Age and Tenure in the C-Suite: Korn Ferry Institute Study Reveals Trends by Title and Industry
Los Angeles. February 14, 2017
- CEOs are the Oldest and the Longest-Tenured -
-CMOs and CIOs are the Youngest and Shortest-Tenured -
- Overall the Average Age for a C-suite Member is 54 and the Average Tenure is 5.3 Years -
Editor’s Note: Infographic can be found here
LOS ANGELES, Feb. 14, 2017 — A new analysis by Korn Ferry (NYSE:KFY), the preeminent global people and organizational advisory firm, finds that CEOs are the oldest and longest-tenured individuals compared with other prominent C-suite roles.
By contrast, the study found CMOs and CIOs are the youngest and shortest-tenured.
The Korn Ferry Institute study of the top 1,000 U.S. companies by revenue was conducted in late 2016. It examines the age and tenure of individuals holding C-suite titles (CEO, CFO, CHRO, CMO CIO), and is also broken down by industry - consumer, energy, financial services, industrials, life sciences, professional services, and technology.
When analyzed in the aggregate, the average age for a C-suite member is 54 and the average tenure is 5.3 years. However, the numbers vary depending on title and industry.
CEO – Oldest and Longest-Tenured
The average age for a CEO across industries is 58, with the oldest average CEO age 60 in financial services and the youngest 55 in the technology sector.
In terms of tenure, the average CEO tenure is 8 years. Those in financial services have the longest tenure, 9.7 years, and those in energy have the shortest tenure, 6.1 years.
“It makes sense that for large, complex companies, the executive who holds the highest leadership position would have more and diverse experiences, which would translate to more years in the workforce,” said Tierney Remick, vice chairman, Korn Ferry Board and CEO Services. “Immediately following the 2008 Great Recession we saw many boards asking their CEOs to continue to lead and navigate through an unprecedented period of dynamic change and ultimately, recovery.”
CFO – Longest-Tenured Behind CEO
The average CFO age at 53 represents the middle of the pack for C-suite members. There isn’t much variance in the age of CFOs among industries, with an average age of 54 for financial services and life sciences, and an average age of 53 for the other industries (consumer, energy, industrials, professional services and technology).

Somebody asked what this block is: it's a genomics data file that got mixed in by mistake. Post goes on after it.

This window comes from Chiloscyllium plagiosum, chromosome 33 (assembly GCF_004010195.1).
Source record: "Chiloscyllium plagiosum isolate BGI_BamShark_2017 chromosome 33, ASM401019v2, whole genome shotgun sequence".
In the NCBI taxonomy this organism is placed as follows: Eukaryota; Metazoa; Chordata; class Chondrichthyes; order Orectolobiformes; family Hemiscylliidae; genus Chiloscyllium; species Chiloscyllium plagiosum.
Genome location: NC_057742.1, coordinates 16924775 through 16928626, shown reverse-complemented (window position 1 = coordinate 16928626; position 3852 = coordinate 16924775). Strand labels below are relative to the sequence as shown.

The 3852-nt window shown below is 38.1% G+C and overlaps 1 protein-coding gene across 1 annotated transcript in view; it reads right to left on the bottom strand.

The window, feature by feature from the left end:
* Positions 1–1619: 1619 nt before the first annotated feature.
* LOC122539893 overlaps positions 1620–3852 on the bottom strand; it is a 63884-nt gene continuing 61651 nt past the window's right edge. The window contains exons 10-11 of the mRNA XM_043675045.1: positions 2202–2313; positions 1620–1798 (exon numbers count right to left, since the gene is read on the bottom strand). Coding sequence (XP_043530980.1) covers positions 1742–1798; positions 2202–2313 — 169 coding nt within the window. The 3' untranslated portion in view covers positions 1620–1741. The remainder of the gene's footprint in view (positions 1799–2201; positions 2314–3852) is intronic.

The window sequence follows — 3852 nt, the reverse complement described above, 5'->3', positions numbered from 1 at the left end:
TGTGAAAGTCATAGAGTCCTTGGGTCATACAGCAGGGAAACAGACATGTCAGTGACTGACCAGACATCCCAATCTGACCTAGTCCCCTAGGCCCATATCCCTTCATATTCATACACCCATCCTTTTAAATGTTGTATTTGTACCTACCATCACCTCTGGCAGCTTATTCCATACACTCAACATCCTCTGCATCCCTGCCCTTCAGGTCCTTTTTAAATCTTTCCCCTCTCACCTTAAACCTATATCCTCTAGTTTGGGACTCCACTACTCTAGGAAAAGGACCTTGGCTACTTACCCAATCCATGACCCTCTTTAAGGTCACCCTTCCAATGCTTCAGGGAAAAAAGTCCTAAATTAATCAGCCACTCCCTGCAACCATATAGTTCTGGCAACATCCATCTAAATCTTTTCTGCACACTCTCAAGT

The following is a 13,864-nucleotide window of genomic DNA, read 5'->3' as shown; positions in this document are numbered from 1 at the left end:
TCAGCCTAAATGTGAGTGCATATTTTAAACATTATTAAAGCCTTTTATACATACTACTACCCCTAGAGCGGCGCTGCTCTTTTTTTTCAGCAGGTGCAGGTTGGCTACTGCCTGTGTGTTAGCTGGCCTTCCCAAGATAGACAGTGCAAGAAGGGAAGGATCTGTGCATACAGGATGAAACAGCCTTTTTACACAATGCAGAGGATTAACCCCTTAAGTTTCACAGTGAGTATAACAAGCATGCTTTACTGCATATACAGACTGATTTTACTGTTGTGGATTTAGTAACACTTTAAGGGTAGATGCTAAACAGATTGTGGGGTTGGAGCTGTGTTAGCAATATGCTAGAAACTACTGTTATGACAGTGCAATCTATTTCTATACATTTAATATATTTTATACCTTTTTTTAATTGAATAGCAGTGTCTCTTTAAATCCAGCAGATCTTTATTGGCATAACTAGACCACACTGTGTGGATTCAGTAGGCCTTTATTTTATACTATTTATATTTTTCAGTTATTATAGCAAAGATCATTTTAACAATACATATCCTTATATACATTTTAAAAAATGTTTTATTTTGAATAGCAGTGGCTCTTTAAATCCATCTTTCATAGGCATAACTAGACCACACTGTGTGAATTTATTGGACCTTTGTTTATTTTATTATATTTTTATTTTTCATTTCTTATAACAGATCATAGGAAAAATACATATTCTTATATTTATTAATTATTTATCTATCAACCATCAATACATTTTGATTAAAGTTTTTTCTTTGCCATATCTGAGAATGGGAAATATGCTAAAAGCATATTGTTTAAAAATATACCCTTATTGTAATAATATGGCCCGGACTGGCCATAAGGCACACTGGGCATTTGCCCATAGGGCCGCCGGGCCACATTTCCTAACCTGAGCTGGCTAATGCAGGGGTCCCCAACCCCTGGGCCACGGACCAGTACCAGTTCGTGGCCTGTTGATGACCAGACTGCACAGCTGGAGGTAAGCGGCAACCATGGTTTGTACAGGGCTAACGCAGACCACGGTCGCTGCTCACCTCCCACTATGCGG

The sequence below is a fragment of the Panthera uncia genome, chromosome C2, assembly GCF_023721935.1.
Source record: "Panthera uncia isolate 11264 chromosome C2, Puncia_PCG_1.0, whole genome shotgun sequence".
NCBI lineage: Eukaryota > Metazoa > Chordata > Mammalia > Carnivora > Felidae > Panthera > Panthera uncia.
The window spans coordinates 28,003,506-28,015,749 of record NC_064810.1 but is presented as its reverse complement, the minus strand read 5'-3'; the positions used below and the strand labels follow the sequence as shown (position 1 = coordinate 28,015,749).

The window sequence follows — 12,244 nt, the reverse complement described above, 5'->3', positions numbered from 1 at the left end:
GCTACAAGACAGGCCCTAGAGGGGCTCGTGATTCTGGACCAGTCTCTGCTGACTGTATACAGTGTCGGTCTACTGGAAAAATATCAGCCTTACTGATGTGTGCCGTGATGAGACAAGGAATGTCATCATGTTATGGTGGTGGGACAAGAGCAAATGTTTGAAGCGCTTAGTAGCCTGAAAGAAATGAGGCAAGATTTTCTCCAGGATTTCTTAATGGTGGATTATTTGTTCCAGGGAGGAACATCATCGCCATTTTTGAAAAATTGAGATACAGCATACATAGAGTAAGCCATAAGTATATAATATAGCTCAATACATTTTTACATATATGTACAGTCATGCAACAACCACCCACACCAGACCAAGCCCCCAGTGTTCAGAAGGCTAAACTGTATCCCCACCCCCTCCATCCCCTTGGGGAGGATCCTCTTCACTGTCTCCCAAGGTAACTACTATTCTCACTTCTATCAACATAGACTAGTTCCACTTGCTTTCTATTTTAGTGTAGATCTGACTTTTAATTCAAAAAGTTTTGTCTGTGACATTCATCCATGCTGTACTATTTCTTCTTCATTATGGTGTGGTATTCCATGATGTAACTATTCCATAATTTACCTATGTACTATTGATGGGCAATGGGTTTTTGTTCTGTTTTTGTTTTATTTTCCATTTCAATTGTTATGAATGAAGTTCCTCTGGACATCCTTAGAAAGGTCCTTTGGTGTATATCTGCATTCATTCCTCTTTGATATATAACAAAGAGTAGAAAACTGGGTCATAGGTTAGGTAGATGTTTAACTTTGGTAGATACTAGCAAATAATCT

As for tenure, behind the CEO, the CFO is the longest-tenured C-suite member at an average of 5.1 years, with the longest-tenured CFOs in the life sciences industry at average of 6 years, and the shortest-tenured CFOs in the technology and industrial sectors at an average of 4.9 years.
“In 2016 we saw internal promotions of CFOs continue to climb to 58 percent. We’re also finding that a contributing factor to the longer tenure of CFOs are boards, which are taking the time to create robust succession management processes to ensure chosen candidates are a good fit, and therefore stay longer,” said Bryan Proctor, senior client partner and leader, Korn Ferry's CFO Practice.
CHRO – Oldest Behind CEO
Behind the CEO, the CHRO is the oldest C-suite member at an average age of 55. Life sciences and energy tie for the oldest average CHRO at 56, and professional services has the youngest average CHRO at 54.
The average tenure for a CHRO across industries is 5.0 years. Energy has the longest-tenured CHRO average at 5.3 years and industrial has the youngest-tenured CHRO at 4.6 years.
“CHROs are in the business of relationship building, and that takes time,” said Joseph McCabe, vice chair in Korn Ferry's HR Global Center of Expertise. “Once those relationships are built, the CHRO’s value to the organization is even greater and hence the longer tenure.”
CMO – Shortest-Tenured in C-Suite
The average CMO age is 52, with CMOs in the life sciences and professional services sectors the oldest average age at 54. The youngest average age of CMOs is 50 in the consumer sector.
The average tenure of a CMO is the lowest of all C-suite titles, at an average of 4.1 years. The longest average CMO tenure is in the financial services industry at 5.1 years, and life sciences CMOs stay on average a full two years less at only 3.1 years. The average CMO in the consumer industry stays 3.6 years.
“Today’s customer-centric CMO role is exceptionally complex and requires the right balance of left as well as right brain skills, and very importantly, a differentiated set of leadership competencies,” said Caren Fleit, senior client partner and leader of Korn Ferry’s Marketing Center of Expertise. “CMOs with this unique profile are in high demand and are often recruited to lead the next transformation. Also, in some cases, short tenure can be attributed to the organization not being well aligned behind the change that the CMO is tasked with leading.”
CIO – Youngest in C-Suite
The CIO is on average the youngest in the C-suite at age 51, with the youngest average CIO age in the consumer industry at 47, and the oldest in industrials at 54.
The average tenure for the CIO is 4.3 years, with CIOs in the consumer, energy, and professional services sectors tying for the longest-average tenure at 4.5 years. The shortest-tenured CIO is in the industrial sector at an average of 4.0 years.
“The pace of change is rapid and the breadth of increasing responsibilities continues to reconfirm the importance of the CIO role,” said Craig Stephenson, managing director of the North America CIO Practice. “CIOs continuously rise to the challenge and it’s common for this executive profile to leave after a few years, not because of dissatisfaction, but because the challenge they set out to accomplish is achieved and other, perhaps larger, opportunities await.”
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